Allen Bungalow & Gardens
The Allen Bungalow

The Allen Bungalow is one of the few remaining pre-World War One “grand” houses in the City of Red Deer. It was constructed in 1912 by Archibald W. Allen, a prominent local accountant, with Lawrence M. Gotch of Calgary as the architect. The house is an excellent example of an Edwardian bungalow and was designed so as to make the most of its location next to the Red Deer River and the East Hill Escarpment. The residence also reflects the concepts and ideals advanced by Mr. Allen and Mr. Gotch in the “City Beautiful” planning proposals, which were adopted by the City of Red Deer in 1912–1913.

As it was built on the fringe of the City, the residence later became a farm home, owned first by the Busby family, who operated the River Glen Dairy, and later by Ronald and Mattie McCullough, who were very prominent in local affairs and were noted Aberdeen Angus breeders. In 1982, the Red Deer Regional Planning Commission in the Waskasoo Park Master Plan identified the Allen Bungalow as a potential historic resource. After a Historic Resources Impact Assessment, prepared for the entire park project, confirmed the historical significance of the residence, the house and property were acquired by The City of Red Deer in 1984 for the Gaetz Lakes Sanctuary project of the Waskasoo Urban Park.

In 1985, the house, which had been divided into a series of small apartments, was extensively renovated at a cost of more than $90,000. The structure was converted into the Waskasoo Park Naturalist’s residence and a public meeting facility. Great care was taken by the architects, Bill Boucock Partnership, to do a “sympathetic renovation” of the house. This made the Allen Bungalow resemble its original exterior appearance, without being exactly restored to its original design. It is approximately 3300 square feet or 307 square metres.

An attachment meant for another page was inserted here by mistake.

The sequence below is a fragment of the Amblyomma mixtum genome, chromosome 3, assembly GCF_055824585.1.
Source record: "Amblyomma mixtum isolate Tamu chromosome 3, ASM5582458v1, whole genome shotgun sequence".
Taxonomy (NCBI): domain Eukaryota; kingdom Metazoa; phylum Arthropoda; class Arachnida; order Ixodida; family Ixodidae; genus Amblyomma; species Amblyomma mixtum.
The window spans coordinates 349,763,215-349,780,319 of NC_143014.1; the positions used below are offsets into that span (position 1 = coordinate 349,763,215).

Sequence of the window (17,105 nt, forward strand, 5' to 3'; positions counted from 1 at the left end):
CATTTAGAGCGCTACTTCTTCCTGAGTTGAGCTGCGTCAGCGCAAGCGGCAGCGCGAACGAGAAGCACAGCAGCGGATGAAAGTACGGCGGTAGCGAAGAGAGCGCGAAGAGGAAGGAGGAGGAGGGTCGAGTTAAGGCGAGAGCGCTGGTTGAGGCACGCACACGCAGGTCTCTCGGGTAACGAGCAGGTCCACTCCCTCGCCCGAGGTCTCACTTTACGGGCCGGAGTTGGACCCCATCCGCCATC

In November 1985, the architectural significance of the Allen Bungalow was recognized when it was designated as a registered historic resource by the provincial Minister of Culture. Grants were consequently made available by the Provincial Government for the renovation project.

The Allen Bungalow has proven to be a great success. It is an excellent example of a restored historic structure becoming an integral part of a new development. Its use as a residence greatly assists in the management of both the Kerry Wood Nature Centre and the Gaetz Lakes Sanctuary. The public meeting space helps to attract natural history organizations and other non-profit community groups to the complex, while at the same time providing some revenue to defray the maintenance costs. There are approximately eighty thousand visitors to the Nature Centre/Sanctuary/Allen Bungalow complex each year.

The success of the Allen Bungalow was recognized by the Alberta Historical Resources Foundation when it awarded its 1991 Architectural Heritage Award to the project for being “an outstanding example of small scale architectural restoration in Alberta.”